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Theory of on Liberty

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The theory begins with an observation that tyranny of the majority is quite a dangerous vice that individuals need protection against. Presence of democracy is not enough protection against this danger and other measures need to be taken to keep the government from ruling in a dictatorial manner against various minority groups while giving government ample time and power to provide the benefits of society. There therefore exists a need to restrict the government. Mill gives two types of action likely to be taken by an individual; actions which may involve a kind of harm to people excluding the doer, and actions which do not involve harm to other people. Mill agrees it is necessary for the government to legislate concerning actions which may cause harm to others in order to maintain the existence of a civil society. Therefore, Mill formulated the Harm Principle which states that “the sole end for which mankind are warranted, individually or collectively, in interfering with the liberty of action of any of their number is self-protection.” He elaborates that an individual’s own good being physical or moral, is not enough warrant (Mark, 1991). They cannot justly be compelled to do or refrain as it will be better for them to act so, as it will make them happier since in the opinion of other people doing so would be wiser or right. The harm principle holds the idea that the sole reason for the lawful enforcement of power over individuals in a civilized society against their will is prevention of harm to fellow humans.

 This school of thought insinuates that an individual is free to do anything they wish as long as their actions do not cause harm to others. Therefore the individual is sovereign over himself, body and mind. The harm principle advocates for freedom and individual liberty over the governing body in the society. In this principle, people suppose that they are entitled to thinking as they please and possess power to own opinions even if they do not match those of the majority in the community. People are free to pursue whatever interests and tastes they prefer even if some of those interests and preferences are believed to be immoral by the society at large. John Stuart Mill  was of the opinion that maintenance of individual liberty over majority rule would be beneficial to everyone in society as people would not feel oppressed or harassed and society would not have to waste time, energy, and resources by enacting laws, policing people, and punishing people in an attempt to control them. He expresses strong opinion that individual liberty being above majority dictatorship is very important. Freedom is supreme as long as it does not violate others’ rights and opinions. John Stuart Mill retaliated strongly on the argument that women are by nature poor at some activities than men and so they should refrain from those activities. He argues that people are not aware of their capabilities because the society has never given them a chance to try. He ruled this argument as speculation which has poor basis and therefore no authoritative statement without evidence. Women have the right to engage in whatever activities they desire just like any other individual.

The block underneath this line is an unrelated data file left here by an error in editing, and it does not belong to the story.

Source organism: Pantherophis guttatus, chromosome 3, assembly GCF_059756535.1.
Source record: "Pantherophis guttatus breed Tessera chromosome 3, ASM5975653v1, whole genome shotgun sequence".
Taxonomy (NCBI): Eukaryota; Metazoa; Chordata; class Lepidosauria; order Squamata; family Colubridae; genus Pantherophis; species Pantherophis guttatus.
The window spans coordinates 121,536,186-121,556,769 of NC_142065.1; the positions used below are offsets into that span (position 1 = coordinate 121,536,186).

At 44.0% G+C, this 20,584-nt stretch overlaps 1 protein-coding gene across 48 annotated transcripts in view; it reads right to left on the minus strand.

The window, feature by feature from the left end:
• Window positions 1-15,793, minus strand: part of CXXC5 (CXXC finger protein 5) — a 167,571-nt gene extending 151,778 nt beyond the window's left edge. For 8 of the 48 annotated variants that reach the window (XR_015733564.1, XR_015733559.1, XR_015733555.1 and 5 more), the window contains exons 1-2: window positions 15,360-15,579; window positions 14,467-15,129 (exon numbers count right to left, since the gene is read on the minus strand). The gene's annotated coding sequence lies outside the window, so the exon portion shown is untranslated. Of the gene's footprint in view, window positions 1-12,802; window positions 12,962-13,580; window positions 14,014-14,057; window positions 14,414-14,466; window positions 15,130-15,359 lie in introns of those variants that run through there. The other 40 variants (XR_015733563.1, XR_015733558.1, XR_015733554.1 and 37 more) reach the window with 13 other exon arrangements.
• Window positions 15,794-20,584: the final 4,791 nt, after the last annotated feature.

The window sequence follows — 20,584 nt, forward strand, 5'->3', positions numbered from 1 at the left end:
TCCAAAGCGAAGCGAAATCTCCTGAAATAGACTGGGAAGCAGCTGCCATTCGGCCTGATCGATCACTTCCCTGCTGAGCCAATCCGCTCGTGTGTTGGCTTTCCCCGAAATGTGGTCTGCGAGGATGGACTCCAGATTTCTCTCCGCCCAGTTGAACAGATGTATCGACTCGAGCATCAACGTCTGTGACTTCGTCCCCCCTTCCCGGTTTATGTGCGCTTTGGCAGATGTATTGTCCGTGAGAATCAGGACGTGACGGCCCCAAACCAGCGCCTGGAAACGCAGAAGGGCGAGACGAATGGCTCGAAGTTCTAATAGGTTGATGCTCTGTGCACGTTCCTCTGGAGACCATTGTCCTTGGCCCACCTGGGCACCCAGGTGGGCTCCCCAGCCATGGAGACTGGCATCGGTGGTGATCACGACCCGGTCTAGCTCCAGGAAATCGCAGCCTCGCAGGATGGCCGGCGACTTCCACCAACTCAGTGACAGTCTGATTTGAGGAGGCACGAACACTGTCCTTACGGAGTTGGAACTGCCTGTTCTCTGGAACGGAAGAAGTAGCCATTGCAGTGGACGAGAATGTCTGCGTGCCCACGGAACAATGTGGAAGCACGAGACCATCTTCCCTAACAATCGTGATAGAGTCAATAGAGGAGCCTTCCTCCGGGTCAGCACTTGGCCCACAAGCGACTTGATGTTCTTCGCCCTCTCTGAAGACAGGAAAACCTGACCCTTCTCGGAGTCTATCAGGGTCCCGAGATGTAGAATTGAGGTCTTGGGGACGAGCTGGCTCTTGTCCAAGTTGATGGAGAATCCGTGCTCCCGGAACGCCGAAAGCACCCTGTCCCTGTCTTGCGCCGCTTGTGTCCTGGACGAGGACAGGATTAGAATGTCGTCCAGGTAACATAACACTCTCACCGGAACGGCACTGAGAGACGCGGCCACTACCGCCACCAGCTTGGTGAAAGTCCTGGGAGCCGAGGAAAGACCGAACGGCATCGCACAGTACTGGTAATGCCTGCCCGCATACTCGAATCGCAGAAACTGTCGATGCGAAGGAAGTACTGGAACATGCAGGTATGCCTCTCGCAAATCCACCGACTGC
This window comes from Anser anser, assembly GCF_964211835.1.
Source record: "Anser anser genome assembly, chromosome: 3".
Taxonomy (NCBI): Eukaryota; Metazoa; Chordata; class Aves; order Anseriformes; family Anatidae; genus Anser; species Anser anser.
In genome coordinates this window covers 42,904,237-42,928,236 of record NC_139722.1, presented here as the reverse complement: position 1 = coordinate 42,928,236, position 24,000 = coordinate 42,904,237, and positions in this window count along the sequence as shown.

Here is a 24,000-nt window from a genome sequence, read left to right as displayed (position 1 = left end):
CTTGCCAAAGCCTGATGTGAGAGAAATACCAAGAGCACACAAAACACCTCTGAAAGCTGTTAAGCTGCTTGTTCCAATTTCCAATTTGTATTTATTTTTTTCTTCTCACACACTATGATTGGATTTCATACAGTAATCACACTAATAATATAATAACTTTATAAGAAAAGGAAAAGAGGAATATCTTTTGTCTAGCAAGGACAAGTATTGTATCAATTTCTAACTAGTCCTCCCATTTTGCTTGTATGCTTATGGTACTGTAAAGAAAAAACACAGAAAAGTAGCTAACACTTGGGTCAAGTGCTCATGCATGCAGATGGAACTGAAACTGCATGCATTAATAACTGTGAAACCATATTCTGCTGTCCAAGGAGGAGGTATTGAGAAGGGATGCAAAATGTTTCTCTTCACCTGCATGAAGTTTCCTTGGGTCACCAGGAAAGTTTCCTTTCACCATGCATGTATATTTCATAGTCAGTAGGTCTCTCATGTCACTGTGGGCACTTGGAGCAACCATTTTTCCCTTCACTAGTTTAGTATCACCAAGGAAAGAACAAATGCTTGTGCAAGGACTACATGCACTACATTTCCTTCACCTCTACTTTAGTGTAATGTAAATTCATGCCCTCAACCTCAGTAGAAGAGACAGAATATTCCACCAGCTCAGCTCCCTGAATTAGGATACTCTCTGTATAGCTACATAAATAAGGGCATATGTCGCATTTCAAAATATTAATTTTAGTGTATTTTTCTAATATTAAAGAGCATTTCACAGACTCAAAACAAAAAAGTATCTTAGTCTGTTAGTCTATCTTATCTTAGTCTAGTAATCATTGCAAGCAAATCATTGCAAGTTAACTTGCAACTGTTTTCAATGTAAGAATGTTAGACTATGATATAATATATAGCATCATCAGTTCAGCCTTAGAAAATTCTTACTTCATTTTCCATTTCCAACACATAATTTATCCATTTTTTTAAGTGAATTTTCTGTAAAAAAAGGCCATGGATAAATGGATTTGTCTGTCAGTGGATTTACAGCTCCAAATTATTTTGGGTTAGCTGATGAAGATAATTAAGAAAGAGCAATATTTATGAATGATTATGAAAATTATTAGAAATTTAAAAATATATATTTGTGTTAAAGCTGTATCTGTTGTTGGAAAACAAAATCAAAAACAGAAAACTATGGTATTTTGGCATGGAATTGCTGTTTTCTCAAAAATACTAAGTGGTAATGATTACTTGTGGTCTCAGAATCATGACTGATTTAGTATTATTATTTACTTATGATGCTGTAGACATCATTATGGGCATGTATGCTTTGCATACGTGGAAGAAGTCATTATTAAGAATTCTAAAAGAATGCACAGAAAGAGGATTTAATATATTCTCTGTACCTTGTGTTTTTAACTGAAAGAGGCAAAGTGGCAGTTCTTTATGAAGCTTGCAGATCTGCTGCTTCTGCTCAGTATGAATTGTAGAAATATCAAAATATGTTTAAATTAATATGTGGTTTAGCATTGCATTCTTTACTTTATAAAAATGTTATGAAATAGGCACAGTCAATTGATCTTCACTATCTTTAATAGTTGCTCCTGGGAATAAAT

In conclusion, the main concept of Mill in On Liberty is based on the idea that liberty is vital to ensure progress of both the society and individuals. This is even more common when the society is of more importance than the state.  Affairs of the state should be achieved in a democracy where the opposition between rulers and those being ruled vanish; meaning the rulers only represent the wish of the ruled. He claims that such democracy makes liberty of the individuals possible though it does not guarantee. In case the society feels free from limit but the government, it starts to entrench interests and desire of a chosen few who are powerful. This causes a threat on the liberty of an individual. He grapples with the issue of viewing the society progress in such a manner as to prevent repression of individuals by the confident majority and powerful. According to Mill social progress can only happen if limits are placed on liberty of individuals, but also necessitate individuals freeing from such limits.

Mill then steps aside of this dilemma and explains a moral theory where the vital thing is happiness of individuals which can only be achieved in a civil society. In a civilized society people are free to decide and shape their lifestyles, interest with the skills and abilities which they have developed in a well established education system. Basically, Mill puts more emphasis on the fundamental value of individuality, personal development and progress both individuals and the society for future development and progress. Mill asserts that things done by individuals are more perfect than those done by the government. Actions done by individuals advance their mental education, which is not possible for the government rather it tends to pose a threat to individual liberty if not carefully monitored. On the role of the educated in the society, Mill advocates the government to be run by a cultural class of the intellectual elite in the society. His improved on what other philosophers like Locke and Bentham had developed. The ideas highlighted in Mill’s On Liberty are still very much part of our modern political debate and much of the issues he highlighted affect society in the 21st century.

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